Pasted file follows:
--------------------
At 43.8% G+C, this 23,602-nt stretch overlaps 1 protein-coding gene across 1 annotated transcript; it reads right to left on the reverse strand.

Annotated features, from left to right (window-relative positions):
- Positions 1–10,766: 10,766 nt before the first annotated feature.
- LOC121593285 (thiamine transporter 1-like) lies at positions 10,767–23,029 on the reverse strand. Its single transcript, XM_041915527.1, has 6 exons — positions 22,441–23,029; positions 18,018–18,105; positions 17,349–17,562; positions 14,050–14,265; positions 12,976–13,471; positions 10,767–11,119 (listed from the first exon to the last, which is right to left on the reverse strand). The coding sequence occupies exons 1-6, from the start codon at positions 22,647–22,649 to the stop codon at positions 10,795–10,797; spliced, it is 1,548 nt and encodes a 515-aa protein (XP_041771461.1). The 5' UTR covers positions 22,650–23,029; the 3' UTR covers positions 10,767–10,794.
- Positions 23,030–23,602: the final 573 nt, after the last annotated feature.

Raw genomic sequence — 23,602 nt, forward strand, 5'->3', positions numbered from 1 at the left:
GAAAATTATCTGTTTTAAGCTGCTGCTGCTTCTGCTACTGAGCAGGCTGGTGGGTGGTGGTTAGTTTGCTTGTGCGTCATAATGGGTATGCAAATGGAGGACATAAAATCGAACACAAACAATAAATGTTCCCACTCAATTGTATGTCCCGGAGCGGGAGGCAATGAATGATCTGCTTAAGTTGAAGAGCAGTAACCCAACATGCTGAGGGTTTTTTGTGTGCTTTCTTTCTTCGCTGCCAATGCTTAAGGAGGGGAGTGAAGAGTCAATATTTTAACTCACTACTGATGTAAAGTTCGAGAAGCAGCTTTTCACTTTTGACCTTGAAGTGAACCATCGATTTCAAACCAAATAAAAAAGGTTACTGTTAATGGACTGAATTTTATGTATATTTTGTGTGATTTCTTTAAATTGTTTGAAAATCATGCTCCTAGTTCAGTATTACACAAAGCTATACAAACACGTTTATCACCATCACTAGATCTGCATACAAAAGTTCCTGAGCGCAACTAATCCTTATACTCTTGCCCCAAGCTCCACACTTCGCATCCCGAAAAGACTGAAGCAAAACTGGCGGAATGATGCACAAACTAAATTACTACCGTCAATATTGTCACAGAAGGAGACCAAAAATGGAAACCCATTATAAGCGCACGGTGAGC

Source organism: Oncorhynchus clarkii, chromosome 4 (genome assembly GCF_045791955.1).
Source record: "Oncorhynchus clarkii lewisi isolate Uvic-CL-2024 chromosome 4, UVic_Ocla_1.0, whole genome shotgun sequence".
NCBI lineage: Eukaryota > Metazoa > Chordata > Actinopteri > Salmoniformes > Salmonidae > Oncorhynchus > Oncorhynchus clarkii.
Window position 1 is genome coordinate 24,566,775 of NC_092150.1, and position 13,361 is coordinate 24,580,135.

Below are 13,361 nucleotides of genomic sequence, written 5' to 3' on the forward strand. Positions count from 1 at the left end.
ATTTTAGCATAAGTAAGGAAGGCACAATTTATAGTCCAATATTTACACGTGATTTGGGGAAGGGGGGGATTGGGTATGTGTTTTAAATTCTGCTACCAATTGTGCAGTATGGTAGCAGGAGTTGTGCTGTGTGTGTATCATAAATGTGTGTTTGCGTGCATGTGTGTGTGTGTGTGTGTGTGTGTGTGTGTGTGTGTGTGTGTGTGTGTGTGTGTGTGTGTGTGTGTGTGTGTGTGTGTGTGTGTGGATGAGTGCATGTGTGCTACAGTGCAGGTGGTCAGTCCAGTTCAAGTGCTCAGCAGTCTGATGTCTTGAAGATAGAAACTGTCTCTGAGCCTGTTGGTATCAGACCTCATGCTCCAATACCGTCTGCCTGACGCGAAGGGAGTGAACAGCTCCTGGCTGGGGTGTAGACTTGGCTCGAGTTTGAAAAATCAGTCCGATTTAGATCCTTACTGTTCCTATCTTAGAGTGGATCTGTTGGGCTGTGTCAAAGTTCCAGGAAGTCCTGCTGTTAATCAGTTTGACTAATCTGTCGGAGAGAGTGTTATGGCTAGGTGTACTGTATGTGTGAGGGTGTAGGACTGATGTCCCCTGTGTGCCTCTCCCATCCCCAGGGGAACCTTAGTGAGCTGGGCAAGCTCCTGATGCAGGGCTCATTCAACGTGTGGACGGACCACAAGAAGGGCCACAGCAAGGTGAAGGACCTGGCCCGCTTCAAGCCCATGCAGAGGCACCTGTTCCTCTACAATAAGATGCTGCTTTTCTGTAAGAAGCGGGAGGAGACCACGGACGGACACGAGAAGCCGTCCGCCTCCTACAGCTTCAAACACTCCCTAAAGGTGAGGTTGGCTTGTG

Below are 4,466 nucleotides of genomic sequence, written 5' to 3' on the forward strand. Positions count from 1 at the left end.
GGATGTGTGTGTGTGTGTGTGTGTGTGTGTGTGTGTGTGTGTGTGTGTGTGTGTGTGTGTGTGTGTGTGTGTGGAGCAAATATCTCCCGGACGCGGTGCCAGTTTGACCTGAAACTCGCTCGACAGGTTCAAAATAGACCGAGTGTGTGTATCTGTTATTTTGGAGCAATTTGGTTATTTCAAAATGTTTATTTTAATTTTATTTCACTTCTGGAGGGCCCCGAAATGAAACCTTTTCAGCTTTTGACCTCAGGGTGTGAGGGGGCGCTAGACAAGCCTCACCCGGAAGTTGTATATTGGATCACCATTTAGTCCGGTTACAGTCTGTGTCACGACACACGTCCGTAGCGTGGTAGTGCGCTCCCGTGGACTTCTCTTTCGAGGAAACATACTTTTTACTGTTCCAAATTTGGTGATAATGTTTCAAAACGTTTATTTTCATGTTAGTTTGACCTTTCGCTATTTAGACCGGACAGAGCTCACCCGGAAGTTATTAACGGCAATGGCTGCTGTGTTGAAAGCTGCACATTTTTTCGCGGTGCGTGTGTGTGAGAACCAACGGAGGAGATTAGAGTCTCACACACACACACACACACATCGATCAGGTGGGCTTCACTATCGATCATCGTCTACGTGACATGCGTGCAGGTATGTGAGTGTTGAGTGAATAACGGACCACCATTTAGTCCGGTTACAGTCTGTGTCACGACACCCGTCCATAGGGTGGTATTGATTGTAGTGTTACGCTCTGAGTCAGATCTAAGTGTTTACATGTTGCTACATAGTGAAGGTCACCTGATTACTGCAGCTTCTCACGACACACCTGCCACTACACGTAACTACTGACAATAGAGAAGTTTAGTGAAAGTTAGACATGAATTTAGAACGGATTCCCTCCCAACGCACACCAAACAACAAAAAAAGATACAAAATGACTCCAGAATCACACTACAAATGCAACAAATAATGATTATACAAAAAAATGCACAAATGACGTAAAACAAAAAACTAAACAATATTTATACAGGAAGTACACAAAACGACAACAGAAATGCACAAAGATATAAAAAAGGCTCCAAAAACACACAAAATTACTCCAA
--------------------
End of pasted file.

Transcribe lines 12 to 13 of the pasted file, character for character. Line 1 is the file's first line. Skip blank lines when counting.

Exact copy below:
Below are 13,361 nucleotides of genomic sequence, written 5' to 3' on the forward strand. Positions count from 1 at the left end.
ATTTTAGCATAAGTAAGGAAGGCACAATTTATAGTCCAATATTTACACGTGATTTGGGGAAGGGGGGGATTGGGTATGTGTTTTAAATTCTGCTACCAATTGTGCAGTATGGTAGCAGGAGTTGTGCTGTGTGTGTATCATAAATGTGTGTTTGCGTGCATGTGTGTGTGTGTGTGTGTGTGTGTGTGTGTGTGTGTGTGTGTGTGTGTGTGTGTGTGTGTGTGTGTGTGTGTGTGTGTGTGTGTGGATGAGTGCATGTGTGCTACAGTGCAGGTGGTCAGTCCAGTTCAAGTGCTCAGCAGTCTGATGTCTTGAAGATAGAAACTGTCTCTGAGCCTGTTGGTATCAGACCTCATGCTCCAATACCGTCTGCCTGACGCGAAGGGAGTGAACAGCTCCTGGCTGGGGTGTAGACTTGGCTCGAGTTTGAAAAATCAGTCCGATTTAGATCCTTACTGTTCCTATCTTAGAGTGGATCTGTTGGGCTGTGTCAAAGTTCCAGGAAGTCCTGCTGTTAATCAGTTTGACTAATCTGTCGGAGAGAGTGTTATGGCTAGGTGTACTGTATGTGTGAGGGTGTAGGACTGATGTCCCCTGTGTGCCTCTCCCATCCCCAGGGGAACCTTAGTGAGCTGGGCAAGCTCCTGATGCAGGGCTCATTCAACGTGTGGACGGACCACAAGAAGGGCCACAGCAAGGTGAAGGACCTGGCCCGCTTCAAGCCCATGCAGAGGCACCTGTTCCTCTACAATAAGATGCTGCTTTTCTGTAAGAAGCGGGAGGAGACCACGGACGGACACGAGAAGCCGTCCGCCTCCTACAGCTTCAAACACTCCCTAAAGGTGAGGTTGGCTTGTG